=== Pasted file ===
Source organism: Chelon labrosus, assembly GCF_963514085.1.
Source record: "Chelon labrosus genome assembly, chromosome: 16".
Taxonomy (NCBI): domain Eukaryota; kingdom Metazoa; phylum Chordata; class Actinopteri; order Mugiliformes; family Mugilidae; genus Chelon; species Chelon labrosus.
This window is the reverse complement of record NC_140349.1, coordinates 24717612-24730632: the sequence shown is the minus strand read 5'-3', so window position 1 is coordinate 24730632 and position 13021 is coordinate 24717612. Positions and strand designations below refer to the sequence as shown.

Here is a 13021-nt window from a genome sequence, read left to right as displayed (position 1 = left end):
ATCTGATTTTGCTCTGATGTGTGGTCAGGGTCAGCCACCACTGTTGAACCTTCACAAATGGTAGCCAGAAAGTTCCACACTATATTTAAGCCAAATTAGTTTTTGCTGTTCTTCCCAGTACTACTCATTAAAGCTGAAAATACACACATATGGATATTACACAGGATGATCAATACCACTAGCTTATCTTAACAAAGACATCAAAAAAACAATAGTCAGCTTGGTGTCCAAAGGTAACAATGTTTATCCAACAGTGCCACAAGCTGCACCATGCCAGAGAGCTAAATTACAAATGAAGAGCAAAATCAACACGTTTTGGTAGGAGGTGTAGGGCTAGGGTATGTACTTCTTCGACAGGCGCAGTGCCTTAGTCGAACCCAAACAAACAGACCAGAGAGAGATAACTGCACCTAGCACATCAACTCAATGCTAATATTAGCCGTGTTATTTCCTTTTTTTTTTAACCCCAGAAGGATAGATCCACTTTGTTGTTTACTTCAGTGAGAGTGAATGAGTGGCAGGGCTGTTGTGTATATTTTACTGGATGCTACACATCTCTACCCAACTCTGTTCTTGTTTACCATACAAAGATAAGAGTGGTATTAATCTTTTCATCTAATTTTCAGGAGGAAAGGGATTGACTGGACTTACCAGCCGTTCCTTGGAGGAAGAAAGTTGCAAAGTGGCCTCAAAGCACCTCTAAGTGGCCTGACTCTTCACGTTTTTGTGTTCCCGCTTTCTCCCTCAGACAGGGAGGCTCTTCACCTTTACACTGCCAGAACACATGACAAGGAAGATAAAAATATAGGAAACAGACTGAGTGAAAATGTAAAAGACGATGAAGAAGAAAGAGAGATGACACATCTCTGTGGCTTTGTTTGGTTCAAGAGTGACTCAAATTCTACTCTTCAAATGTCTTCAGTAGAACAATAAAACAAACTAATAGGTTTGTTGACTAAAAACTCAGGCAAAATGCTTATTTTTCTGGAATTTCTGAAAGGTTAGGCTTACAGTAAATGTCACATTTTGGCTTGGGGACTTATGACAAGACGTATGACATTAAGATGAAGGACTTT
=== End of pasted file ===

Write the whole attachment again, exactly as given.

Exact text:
Source organism: Chelon labrosus, assembly GCF_963514085.1.
Source record: "Chelon labrosus genome assembly, chromosome: 16".
Taxonomy (NCBI): domain Eukaryota; kingdom Metazoa; phylum Chordata; class Actinopteri; order Mugiliformes; family Mugilidae; genus Chelon; species Chelon labrosus.
This window is the reverse complement of record NC_140349.1, coordinates 24717612-24730632: the sequence shown is the minus strand read 5'-3', so window position 1 is coordinate 24730632 and position 13021 is coordinate 24717612. Positions and strand designations below refer to the sequence as shown.

Here is a 13021-nt window from a genome sequence, read left to right as displayed (position 1 = left end):
ATCTGATTTTGCTCTGATGTGTGGTCAGGGTCAGCCACCACTGTTGAACCTTCACAAATGGTAGCCAGAAAGTTCCACACTATATTTAAGCCAAATTAGTTTTTGCTGTTCTTCCCAGTACTACTCATTAAAGCTGAAAATACACACATATGGATATTACACAGGATGATCAATACCACTAGCTTATCTTAACAAAGACATCAAAAAAACAATAGTCAGCTTGGTGTCCAAAGGTAACAATGTTTATCCAACAGTGCCACAAGCTGCACCATGCCAGAGAGCTAAATTACAAATGAAGAGCAAAATCAACACGTTTTGGTAGGAGGTGTAGGGCTAGGGTATGTACTTCTTCGACAGGCGCAGTGCCTTAGTCGAACCCAAACAAACAGACCAGAGAGAGATAACTGCACCTAGCACATCAACTCAATGCTAATATTAGCCGTGTTATTTCCTTTTTTTTTTAACCCCAGAAGGATAGATCCACTTTGTTGTTTACTTCAGTGAGAGTGAATGAGTGGCAGGGCTGTTGTGTATATTTTACTGGATGCTACACATCTCTACCCAACTCTGTTCTTGTTTACCATACAAAGATAAGAGTGGTATTAATCTTTTCATCTAATTTTCAGGAGGAAAGGGATTGACTGGACTTACCAGCCGTTCCTTGGAGGAAGAAAGTTGCAAAGTGGCCTCAAAGCACCTCTAAGTGGCCTGACTCTTCACGTTTTTGTGTTCCCGCTTTCTCCCTCAGACAGGGAGGCTCTTCACCTTTACACTGCCAGAACACATGACAAGGAAGATAAAAATATAGGAAACAGACTGAGTGAAAATGTAAAAGACGATGAAGAAGAAAGAGAGATGACACATCTCTGTGGCTTTGTTTGGTTCAAGAGTGACTCAAATTCTACTCTTCAAATGTCTTCAGTAGAACAATAAAACAAACTAATAGGTTTGTTGACTAAAAACTCAGGCAAAATGCTTATTTTTCTGGAATTTCTGAAAGGTTAGGCTTACAGTAAATGTCACATTTTGGCTTGGGGACTTATGACAAGACGTATGACATTAAGATGAAGGACTTT